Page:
Circadian Rhythms are 24-hour cycles that run in the background to help us to function and process. One of the most important and well-known circadian rhythms is the sleep-wake cycle.
So, how does this affect our babies’ sleep? Well, newborn sleep isn’t governed by strong circadian rhythms. Although babies do have this internal clock, it doesn’t arrive pre-programmed!
In the womb, babies are tuned in to their mum’s physiological clues about day and night – when a mum is active, baby’s heart and respiratory rates speed up. When mother is asleep, they slow down.
So, when babies arrive, their internal clocks aren’t synchronized with the 24-hour cycle of day and night so it takes time to them to get in sync.
When do babies develop mature circadian rhythms and how can parents help?
Babies can take 12 weeks, or even longer to develop a mature circadian rhythm. Here are some tips for you to help your baby to become in sync with our natural 24-hour day:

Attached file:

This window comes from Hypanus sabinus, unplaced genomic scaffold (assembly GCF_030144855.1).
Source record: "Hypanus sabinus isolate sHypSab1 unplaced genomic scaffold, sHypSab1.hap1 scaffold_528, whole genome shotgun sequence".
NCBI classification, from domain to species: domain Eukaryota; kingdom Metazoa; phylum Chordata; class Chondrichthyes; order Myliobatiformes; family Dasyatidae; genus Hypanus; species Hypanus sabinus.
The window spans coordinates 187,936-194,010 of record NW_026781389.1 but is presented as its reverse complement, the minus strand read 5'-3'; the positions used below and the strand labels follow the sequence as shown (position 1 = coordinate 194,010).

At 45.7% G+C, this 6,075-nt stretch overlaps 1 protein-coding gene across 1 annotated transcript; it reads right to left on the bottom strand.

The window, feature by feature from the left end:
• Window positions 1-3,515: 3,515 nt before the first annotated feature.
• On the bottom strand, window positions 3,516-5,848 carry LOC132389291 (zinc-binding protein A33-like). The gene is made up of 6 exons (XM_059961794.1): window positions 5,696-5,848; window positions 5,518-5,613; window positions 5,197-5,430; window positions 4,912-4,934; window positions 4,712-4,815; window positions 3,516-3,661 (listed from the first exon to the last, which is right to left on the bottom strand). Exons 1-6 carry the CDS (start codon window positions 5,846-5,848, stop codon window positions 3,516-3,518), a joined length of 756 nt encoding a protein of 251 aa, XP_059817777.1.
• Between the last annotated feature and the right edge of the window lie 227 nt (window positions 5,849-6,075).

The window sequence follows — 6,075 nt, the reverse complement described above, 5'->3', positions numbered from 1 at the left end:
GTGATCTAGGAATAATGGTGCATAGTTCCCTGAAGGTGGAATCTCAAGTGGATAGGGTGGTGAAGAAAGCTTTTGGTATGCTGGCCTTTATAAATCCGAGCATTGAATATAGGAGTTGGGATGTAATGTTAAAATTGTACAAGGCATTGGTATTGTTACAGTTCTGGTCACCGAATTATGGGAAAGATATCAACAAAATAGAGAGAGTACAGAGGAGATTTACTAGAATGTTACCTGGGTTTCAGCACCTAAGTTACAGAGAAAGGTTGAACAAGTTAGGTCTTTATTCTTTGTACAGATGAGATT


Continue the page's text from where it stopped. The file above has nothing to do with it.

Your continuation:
- Expose your newborn to natural lighting patterns – regularly androutinely turn lights out at the same time every night. One studyalso showed that babies who had been exposed to lots of early afternoon light tended to sleep for longer at night.
- Include your baby inyour daily routine – include them in your daily activities as this will help them to adapt more rapidly.
- Keep nighttime activity to a minimum – if baby wakes fornight feedings, make as little noise as possible and try not to move baby around too much.
- Breast milk – if you pump, try keeping a record of what time of day you express. Breast milk contains tryptophan which is used by the body to create melatonin. Tryptophan levels rise and fall according to maternal circadian rhythms, and when babies consume tryptophan before bedtime, they are likely to fall asleep faster.
- Baby massage – studies have shown that massaging your newborns with lotion at bedtime can help them to sleep for longer.